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My 2048 Kb/S ADSL connection downloads at the expected download speed 220 KB/s , but it takes too long to get to that speed, in other words the top speed is fine but the acceleration is terrible. This is not a problem with large downloads because speed eventually gets to the maximum rate. The problem is with browsing or typing through SSH, because it depends on the initial speed of the packets which could be as slow as 3 KB/s! Latency is terrible and ISP cannot understand this. Although of acceptable values for line attenuation (14.0) and SNR Margin (32.4)

No proxies used...

I cannot find similar answers on Google. Maybe I cannot descibe the problem? What is the term defining this problem (like Latency, Packets loss) I do not know. And what can I tell my ISP?

EDIT: Here is the output of traceroute

laptop:~$ traceroute traceroute to (, 30 hops max, 60 byte packets
1 ( 5.538 ms 5.772 ms 12.180 ms
2 * KHANKA-R01C-C-EG ( 38.951 ms 53.544 ms
3 ( 1022.649 ms 1157.199 ms 1171.533 ms
4 ( 1368.481 ms 1392.954 ms 1456.449 ms
5 ( 1483.733 ms 1485.976 ms 1559.233 ms
6 ( 2137.709 ms 984.750 ms 1311.599 ms
7 ( 1184.654 ms 1188.532 ms 1529.284 ms
8 ( 1537.709 ms ( 1525.038 ms ( 1784.301 ms
9 ( 1779.373 ms 1863.601 ms 2083.181 ms
10 * ( 2598.120 ms ( 2643.383 ms
11 ( 2670.846 ms 2674.115 ms 3114.124 ms
12 ( 2970.444 ms 2983.826 ms ( 1316.574 ms
13 ( 1287.924 ms 1309.304 ms ( 1309.548 ms
14 ( 1327.934 ms 1333.812 ms 1418.224 ms
15 ( 1426.165 ms 1435.831 ms ( 1434.125 ms
16 ( 1642.336 ms 1647.606 ms 1663.440 ms
17 ( 1767.621 ms 1806.839 ms *
18 ( 1554.591 ms 1483.272 ms 1498.464 ms
19 ( 1301.597 ms 1308.220 ms 1319.829 ms
20 ( 1321.308 ms 1323.904 ms 1338.072 ms

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What is your ping delay to some major sites ? – Gregory MOUSSAT Apr 24 '12 at 0:28
Google and yahoo average 1000 ms – rahmanisback Apr 24 '12 at 0:32
Is this a home environment, or are you managing a company network using a DSL uplink? – voretaq7 Apr 24 '12 at 0:44
Your problem clearly comes from your 3rd hop. You can't do anything about that, except either change ISP (only good way I think) or try to convince them to fix their network. But if they didn't detected the problem themselve, this is because they are not a good provider at all. – Gregory MOUSSAT Apr 24 '12 at 23:41
The odd thing is, when I trace that same path (but in the other direction), I get normal pings. I see about 5ms on that hop. – David Schwartz Apr 25 '12 at 1:01
up vote 3 down vote accepted

With the information present in your question, there's really no way to help you. In fact, if that's all of the information that you've gathered, you can't even help yourself. There are three rules to troubleshooting:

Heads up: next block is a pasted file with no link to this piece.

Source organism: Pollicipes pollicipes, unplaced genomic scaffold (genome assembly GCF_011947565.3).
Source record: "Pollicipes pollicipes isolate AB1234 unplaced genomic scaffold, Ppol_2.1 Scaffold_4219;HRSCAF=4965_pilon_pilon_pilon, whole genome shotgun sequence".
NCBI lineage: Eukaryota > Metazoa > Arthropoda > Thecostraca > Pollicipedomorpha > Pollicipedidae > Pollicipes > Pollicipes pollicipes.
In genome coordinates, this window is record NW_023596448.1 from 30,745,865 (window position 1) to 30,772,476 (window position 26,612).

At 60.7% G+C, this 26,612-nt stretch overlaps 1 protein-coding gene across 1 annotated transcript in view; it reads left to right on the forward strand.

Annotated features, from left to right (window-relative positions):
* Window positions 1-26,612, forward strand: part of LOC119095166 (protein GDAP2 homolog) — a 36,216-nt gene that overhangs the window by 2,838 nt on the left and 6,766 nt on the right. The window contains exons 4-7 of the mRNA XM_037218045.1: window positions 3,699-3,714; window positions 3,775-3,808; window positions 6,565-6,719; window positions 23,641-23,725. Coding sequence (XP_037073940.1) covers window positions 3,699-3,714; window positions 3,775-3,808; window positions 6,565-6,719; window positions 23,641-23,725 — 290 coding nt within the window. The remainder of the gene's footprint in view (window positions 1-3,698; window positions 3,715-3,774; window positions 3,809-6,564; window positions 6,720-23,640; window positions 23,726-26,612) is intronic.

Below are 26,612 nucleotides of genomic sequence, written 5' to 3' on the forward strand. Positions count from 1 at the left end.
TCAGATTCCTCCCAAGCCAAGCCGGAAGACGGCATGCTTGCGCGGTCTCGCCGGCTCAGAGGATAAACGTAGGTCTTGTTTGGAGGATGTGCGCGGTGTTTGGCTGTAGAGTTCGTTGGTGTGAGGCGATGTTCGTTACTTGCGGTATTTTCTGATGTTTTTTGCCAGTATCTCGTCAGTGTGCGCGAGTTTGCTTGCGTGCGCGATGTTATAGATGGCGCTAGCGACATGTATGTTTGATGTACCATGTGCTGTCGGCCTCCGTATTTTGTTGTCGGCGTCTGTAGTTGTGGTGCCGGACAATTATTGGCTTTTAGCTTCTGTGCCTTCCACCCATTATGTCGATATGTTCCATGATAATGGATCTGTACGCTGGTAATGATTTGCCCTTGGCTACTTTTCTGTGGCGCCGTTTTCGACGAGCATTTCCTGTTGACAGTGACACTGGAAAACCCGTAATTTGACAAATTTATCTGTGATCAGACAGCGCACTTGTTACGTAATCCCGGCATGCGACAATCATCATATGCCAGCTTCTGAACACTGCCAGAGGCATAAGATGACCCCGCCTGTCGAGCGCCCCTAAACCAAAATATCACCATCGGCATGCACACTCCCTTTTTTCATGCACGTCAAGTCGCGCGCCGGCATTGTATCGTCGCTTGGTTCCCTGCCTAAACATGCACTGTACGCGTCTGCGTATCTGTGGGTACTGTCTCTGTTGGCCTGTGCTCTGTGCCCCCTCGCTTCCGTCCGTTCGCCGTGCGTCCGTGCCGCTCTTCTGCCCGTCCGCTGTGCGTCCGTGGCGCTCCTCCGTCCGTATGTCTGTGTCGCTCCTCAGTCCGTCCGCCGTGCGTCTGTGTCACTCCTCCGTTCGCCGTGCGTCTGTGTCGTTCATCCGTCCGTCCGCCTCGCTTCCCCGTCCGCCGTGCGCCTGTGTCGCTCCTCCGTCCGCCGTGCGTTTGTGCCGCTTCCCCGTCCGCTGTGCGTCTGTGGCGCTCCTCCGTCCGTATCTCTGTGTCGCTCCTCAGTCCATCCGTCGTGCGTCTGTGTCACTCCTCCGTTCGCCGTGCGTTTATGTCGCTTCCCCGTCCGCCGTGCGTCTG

1. Gather Data
  2. Gather Data
  3. Gather Data

There might be a few other rules, but they all bow in subservience to the first three. You need to be gathering as much information at the demarc point as possible. Whatever your CPE is (in your case, a DSL modem) you need to be picking as much information off of it as is possible. Poll it for SNMP information, get syslog out of it, check its manual for any special APIs, the whole nine yards.

You need to also take timed interval tests concerning latency, bandwidth, packet loss, etc. Set up SmokePing. Use a scheduled iperf script and record the pertinent information. The onus is always upon you, the customer, to prove that the ISP is the problem. You and your equipment are presumed guilty until otherwise discovered. Furthermore, the evidence that you supply to prove your innocence needs to be in triplicate with shiny graphs and perhaps intro music.

It could be as simple as some wonky congestion control (Slow-Start comes to mind). It could be bad lines to the DSLAM. It could be any number of things, but you can't know any of the possibilities until you've armed yourself with as much data from your end of the line as is humanly possible.


Go forth and gather data.

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Say "Gather data" ten times in a row and see if it doesn't sound like the weirdest thing when you're done. – Wesley Apr 24 '12 at 0:16
+1 for gathering data. Also gather some knowledge about how the internet works: Slow Start and Why high bandwidth delay product links are slow – voretaq7 Apr 24 '12 at 0:46

If you have bad latency there will probably be nothing you can do for ssh since speed is typically not needed for ssh, but interactivity is.

For web browsing, if you can create an established connection to a proxy where latency isn't as bad, it may improve ( if Slow-Start is the source of the issue ). At least your connection to the proxy will as fast as it can go, and you can get all your web requests queued up on the other side.

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